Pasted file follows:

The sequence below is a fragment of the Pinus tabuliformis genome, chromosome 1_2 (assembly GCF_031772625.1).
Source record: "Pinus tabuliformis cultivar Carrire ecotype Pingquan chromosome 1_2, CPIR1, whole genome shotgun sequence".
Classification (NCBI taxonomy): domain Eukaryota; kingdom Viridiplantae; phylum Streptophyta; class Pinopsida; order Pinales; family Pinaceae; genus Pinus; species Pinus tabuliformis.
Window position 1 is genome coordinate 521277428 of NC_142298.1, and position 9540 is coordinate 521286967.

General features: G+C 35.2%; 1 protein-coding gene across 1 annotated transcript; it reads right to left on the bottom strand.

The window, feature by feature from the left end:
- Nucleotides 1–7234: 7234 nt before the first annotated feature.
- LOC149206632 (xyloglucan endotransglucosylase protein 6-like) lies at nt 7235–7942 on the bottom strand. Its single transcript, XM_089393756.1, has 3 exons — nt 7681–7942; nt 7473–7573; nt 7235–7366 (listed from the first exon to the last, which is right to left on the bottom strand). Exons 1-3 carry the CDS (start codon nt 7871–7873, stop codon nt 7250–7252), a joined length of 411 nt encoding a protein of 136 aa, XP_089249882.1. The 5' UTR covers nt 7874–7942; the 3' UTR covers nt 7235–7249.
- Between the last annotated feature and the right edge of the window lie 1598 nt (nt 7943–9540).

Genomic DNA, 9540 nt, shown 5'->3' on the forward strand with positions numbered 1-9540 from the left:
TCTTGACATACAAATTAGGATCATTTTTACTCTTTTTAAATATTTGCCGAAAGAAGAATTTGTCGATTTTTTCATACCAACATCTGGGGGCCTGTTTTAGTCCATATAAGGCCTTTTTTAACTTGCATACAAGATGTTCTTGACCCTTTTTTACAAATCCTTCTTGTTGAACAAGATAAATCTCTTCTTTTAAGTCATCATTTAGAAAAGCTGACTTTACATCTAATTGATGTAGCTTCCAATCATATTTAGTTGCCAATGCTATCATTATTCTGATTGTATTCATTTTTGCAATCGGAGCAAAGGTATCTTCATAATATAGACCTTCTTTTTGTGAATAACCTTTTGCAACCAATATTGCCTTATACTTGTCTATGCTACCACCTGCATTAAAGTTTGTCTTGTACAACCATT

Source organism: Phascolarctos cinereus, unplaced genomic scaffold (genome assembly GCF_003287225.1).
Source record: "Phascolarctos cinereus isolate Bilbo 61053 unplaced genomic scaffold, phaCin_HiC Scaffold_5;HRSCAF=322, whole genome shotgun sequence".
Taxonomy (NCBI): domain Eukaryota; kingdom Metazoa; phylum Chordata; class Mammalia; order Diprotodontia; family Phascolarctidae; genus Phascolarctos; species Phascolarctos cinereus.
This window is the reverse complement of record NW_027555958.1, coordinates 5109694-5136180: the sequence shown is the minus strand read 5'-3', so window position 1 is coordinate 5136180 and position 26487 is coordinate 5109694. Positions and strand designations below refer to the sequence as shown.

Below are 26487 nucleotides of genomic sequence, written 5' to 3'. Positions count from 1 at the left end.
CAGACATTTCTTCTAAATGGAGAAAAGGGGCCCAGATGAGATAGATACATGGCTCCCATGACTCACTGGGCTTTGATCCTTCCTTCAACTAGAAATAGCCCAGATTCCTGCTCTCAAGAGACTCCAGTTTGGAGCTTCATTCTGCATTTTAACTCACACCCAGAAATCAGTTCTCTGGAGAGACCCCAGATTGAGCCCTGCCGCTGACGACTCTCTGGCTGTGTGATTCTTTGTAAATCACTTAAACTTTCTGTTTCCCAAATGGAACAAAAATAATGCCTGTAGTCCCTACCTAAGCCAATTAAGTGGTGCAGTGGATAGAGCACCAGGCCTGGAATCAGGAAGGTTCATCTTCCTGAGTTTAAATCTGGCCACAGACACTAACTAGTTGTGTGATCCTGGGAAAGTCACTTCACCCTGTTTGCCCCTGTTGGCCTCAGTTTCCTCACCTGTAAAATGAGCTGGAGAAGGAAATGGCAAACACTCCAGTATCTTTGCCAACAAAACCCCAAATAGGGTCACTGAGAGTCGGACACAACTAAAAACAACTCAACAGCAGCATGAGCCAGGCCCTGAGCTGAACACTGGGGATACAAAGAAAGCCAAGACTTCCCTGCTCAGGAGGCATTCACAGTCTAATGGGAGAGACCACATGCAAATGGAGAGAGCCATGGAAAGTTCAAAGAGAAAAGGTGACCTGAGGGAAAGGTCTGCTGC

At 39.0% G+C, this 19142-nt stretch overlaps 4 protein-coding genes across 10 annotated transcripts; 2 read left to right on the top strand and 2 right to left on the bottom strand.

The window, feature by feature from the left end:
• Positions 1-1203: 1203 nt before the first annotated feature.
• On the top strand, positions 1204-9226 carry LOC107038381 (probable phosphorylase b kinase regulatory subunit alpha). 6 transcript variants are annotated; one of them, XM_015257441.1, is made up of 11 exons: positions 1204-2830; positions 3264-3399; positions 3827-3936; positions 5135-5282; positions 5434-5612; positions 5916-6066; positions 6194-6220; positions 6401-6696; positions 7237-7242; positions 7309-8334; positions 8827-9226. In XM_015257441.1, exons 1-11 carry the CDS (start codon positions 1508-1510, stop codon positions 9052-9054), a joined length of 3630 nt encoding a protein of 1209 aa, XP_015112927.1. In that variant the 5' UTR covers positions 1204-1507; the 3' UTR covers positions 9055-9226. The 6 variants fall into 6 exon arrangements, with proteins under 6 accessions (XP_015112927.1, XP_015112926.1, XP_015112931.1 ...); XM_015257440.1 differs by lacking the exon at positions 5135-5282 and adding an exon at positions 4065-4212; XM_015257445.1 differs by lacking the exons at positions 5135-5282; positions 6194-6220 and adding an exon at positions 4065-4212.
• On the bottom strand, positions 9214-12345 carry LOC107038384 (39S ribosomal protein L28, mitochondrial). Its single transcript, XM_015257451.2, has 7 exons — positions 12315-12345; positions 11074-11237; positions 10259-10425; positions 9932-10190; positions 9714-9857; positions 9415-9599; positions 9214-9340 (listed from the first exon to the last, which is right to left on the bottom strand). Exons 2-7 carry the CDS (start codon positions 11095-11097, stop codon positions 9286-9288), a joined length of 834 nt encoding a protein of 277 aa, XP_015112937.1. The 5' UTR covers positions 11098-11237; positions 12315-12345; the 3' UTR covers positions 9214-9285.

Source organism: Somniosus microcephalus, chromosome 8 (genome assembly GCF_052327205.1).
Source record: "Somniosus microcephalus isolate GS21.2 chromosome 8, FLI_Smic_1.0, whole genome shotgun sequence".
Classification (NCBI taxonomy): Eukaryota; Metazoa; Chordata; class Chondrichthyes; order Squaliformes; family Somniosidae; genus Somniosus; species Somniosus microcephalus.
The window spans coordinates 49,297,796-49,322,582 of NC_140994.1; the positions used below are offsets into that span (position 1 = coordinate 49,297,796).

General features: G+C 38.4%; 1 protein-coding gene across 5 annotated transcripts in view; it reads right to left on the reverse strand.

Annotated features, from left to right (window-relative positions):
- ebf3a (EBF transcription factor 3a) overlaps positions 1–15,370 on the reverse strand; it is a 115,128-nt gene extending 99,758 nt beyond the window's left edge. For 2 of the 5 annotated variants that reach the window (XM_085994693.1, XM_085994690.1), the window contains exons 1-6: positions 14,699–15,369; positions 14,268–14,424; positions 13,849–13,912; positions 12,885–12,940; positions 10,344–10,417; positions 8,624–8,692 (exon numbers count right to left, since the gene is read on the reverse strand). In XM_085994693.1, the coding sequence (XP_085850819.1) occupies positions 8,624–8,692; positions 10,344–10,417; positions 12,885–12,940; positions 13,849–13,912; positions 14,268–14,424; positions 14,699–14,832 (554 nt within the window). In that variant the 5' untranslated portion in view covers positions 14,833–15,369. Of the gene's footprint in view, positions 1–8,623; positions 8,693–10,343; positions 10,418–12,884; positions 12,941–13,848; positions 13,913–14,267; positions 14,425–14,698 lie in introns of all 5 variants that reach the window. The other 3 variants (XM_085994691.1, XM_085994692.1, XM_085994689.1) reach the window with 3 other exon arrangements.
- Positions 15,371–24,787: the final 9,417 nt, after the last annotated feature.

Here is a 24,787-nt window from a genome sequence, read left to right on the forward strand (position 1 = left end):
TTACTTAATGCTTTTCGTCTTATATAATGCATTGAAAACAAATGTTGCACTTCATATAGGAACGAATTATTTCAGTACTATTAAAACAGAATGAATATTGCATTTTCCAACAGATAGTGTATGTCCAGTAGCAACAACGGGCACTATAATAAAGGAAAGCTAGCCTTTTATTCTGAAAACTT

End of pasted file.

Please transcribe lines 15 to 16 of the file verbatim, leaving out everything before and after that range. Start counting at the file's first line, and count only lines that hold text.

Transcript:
This window is the reverse complement of record NW_027555958.1, coordinates 5109694-5136180: the sequence shown is the minus strand read 5'-3', so window position 1 is coordinate 5136180 and position 26487 is coordinate 5109694. Positions and strand designations below refer to the sequence as shown.

Below are 26487 nucleotides of genomic sequence, written 5' to 3'. Positions count from 1 at the left end.